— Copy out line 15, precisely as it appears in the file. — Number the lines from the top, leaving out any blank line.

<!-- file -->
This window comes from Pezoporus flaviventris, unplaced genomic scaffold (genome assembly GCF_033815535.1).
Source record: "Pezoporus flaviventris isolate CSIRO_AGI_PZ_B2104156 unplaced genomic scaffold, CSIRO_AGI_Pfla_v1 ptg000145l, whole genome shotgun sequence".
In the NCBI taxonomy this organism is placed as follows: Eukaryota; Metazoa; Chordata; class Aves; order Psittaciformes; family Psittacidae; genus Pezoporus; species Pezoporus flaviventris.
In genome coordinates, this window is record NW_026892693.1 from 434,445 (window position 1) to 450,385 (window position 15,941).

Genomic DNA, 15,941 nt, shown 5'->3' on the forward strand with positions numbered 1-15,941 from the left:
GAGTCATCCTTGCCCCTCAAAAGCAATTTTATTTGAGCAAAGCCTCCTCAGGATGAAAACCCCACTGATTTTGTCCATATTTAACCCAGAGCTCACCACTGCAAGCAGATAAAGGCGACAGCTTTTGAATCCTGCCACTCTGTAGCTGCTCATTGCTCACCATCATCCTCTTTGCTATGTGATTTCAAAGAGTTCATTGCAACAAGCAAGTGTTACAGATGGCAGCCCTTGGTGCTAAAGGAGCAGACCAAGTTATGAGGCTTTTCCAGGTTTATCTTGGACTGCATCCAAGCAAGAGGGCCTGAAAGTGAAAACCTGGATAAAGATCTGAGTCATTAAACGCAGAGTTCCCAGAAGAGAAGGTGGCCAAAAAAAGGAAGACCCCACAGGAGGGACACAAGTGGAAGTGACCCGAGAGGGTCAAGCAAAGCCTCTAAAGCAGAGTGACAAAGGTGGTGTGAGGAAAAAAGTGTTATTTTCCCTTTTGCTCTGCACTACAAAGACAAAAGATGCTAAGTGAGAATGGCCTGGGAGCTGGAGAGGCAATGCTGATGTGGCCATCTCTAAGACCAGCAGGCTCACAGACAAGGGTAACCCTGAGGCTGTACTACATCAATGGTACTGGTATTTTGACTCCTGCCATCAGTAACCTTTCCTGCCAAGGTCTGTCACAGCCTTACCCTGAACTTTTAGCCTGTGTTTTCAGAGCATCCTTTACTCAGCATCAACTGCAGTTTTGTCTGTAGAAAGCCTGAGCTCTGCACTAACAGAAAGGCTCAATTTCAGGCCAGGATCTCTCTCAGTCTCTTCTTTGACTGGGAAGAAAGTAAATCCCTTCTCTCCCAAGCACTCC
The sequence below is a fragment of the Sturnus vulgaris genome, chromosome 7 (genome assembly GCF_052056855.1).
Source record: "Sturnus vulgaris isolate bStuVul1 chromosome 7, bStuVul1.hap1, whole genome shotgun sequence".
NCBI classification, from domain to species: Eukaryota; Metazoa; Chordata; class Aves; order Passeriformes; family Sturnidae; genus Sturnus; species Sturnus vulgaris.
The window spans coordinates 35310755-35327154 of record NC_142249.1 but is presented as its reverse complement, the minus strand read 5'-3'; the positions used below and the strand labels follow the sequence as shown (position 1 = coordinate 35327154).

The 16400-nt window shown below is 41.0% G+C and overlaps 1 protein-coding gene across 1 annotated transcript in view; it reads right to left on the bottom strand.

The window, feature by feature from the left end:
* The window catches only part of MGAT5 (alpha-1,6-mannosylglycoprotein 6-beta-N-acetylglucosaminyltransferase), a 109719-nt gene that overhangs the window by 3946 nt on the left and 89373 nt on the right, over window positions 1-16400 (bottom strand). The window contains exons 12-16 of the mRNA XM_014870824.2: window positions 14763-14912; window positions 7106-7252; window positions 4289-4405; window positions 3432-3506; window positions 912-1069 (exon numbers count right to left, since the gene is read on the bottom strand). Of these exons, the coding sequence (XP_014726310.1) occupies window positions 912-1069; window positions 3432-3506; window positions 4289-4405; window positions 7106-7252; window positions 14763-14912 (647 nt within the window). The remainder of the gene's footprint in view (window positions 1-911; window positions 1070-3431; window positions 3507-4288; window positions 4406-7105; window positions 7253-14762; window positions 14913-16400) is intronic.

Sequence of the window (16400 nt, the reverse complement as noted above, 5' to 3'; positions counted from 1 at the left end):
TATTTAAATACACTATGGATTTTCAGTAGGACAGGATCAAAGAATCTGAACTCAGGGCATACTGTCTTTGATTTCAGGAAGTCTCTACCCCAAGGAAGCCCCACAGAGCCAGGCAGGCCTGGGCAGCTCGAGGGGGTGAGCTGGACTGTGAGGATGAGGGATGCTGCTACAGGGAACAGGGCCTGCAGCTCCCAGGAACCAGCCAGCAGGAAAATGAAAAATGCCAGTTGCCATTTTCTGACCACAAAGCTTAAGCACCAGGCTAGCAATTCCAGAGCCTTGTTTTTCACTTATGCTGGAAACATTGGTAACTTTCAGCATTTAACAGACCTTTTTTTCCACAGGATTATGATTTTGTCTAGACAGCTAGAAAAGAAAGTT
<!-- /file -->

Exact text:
TATTTAAATACACTATGGATTTTCAGTAGGACAGGATCAAAGAATCTGAACTCAGGGCATACTGTCTTTGATTTCAGGAAGTCTCTACCCCAAGGAAGCCCCACAGAGCCAGGCAGGCCTGGGCAGCTCGAGGGGGTGAGCTGGACTGTGAGGATGAGGGATGCTGCTACAGGGAACAGGGCCTGCAGCTCCCAGGAACCAGCCAGCAGGAAAATGAAAAATGCCAGTTGCCATTTTCTGACCACAAAGCTTAAGCACCAGGCTAGCAATTCCAGAGCCTTGTTTTTCACTTATGCTGGAAACATTGGTAACTTTCAGCATTTAACAGACCTTTTTTTCCACAGGATTATGATTTTGTCTAGACAGCTAGAAAAGAAAGTT